When J.K. Rowling told Emma Watson that she regretted pairing Ron and Hermione, the buzz of consternation among Harry Potter's legions of fans reflected more than the obvious injustice of her revision. (Ron and Hermione were always meant for each other, and Harry and Hermione were a shining example of perfect platonic friendship!)
I think some of our generation's collectively expressed angst stems from being reminded of the passing of our childhoods. It was not so very long ago that we were biting our nails, waiting for Harry Potter and the Deathly Hallows to come to our front doors. For me, and for most of the rest of the class of 2015, the second installment of the seventh movie was part of our ceremonial farewells to home in the summer of 2011.
So there's another layer to the pain Rowling stirred: We're not little kids any more. Everything won't be all right if we just day-dream about affectionate Hippogriffs, and we've long since given up wishing we had a Time-Turner to save us from homework.
The pain of growing up is a distant echo of a larger pain: We're human beings. We're growing up, we're changing, and ultimately, we are fragile and mortal. We're subject to entropy, death, and decay. We college students can sometimes forget this. Right now, we're at the peak of our physical prowess, but our bodies will be in decline from now until we die.
I say this neither to be morbid nor grandiose. Some of the best thinkers—and some of the people who enjoyed life the most—have been the most blunt about the inevitability of death. Michel de Montaigne, the 16th-century French aristocrat and lover of fine wines, said in his Essays that the goal of education must be to teach a child “to die well and to live well.”
The first time I read that, a thrill went through me. Why did he put death first? Chronologically, we do our living first and then our dying. But I think Montaigne meant that we have to understand where we're going, what our life aims are, before we can understand what we ought to do day-to-day.
Once we recognize our mortality, we instinctively long to do something or be someone who will outlive death. That striving for immortality—to have or be something or someone so worthwhile that it will last forever—has been the catalyst for so many of humanity's great achievements. Achilles' desire to live on in memory drives the Iliad. The restless ambition of Raphael and Michelangelo, competing to decorate the Vatican, gave us some of the most exquisite art ever. I'm sure that same desire at least partly fuels the Bill and Melinda Gates Foundation's incredible philanthropy.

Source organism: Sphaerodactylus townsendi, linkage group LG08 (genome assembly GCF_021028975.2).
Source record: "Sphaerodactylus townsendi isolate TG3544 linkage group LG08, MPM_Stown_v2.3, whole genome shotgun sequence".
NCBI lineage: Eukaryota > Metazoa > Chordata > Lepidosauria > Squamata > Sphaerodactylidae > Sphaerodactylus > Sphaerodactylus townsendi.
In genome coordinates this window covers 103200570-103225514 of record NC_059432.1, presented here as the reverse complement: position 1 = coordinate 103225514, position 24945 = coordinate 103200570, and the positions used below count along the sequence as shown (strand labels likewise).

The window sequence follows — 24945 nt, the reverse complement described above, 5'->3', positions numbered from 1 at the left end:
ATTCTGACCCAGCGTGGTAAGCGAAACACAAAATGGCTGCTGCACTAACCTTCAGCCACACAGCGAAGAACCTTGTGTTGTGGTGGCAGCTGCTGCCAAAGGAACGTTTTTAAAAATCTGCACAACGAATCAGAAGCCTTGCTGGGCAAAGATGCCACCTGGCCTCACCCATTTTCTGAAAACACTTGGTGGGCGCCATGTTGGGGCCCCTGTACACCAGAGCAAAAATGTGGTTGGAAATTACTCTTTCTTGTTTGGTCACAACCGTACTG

But there's a dark side. Great artists and authors aren't the only ones full of this longing for immortality. Dictators and tyrants want to make their names last forever, too. Alexander the Great named more than one city after himself. Vladimir Ilyich Lenin's tomb has been venerated in Moscow for 90 years.
So if we share in this longing for permanence—and I believe to some degree we all do—what can we do to make sure it leads us in the right direction? How can we reach new heights of goodness, not just greatness? How can we be remembered as men and women of grace and love—along the lines of Nelson Mandela, William Wilberforce, Frederick Douglass, Mother Teresa, Eric Liddell, Elizabeth Browning?
The drive to do great things is morally neutral—it can lead us to wonderful deeds of service or to horrors. Therefore, the real test of character—how those heroes demonstrated who they were—is in the small choices of each day. As David Foster Wallace's fantastic 2005 commencement address reminded us, we reveal who we truly are by how we treat the cashier at Morton Williams and our siblings. Treating all people gallantly and graciously, in accordance with their precious human dignity, is actually the best way to make an impact on the world.
Love, true love, the love that seeks the good of the beloved, the love that makes costly sacrifices, is one of the ways that we can know transcendence. Ask your mom or dad what it felt like to hold you for the first time, and I suspect they will try to describe something so moving that it's beyond human language. Parental love is only one type of love. The face, voice, and trust of a good friend can also make us feel that we're not alone in the universe and that we have eternal purpose and significance.
And though so many of us have only seen romantic love as fleeting and frustrating, it doesn't have to be that way. This Valentine's Day could be an occasion for a real date, an evening of grace, beauty, and conversation. And maybe it could be the start of something lasting, something permanent. Building a lasting relationship, loving marriage, and flourishing family are wonderful ways to leave a legacy of lasting worth.
Luke Foster is a Columbia College junior majoring in English. He is the president of the Veritas Forum and a member of Columbia Faith and Action. Foster the Core runs alternate Fridays.
To respond to this column, or to submit an op-ed, contact email@example.com.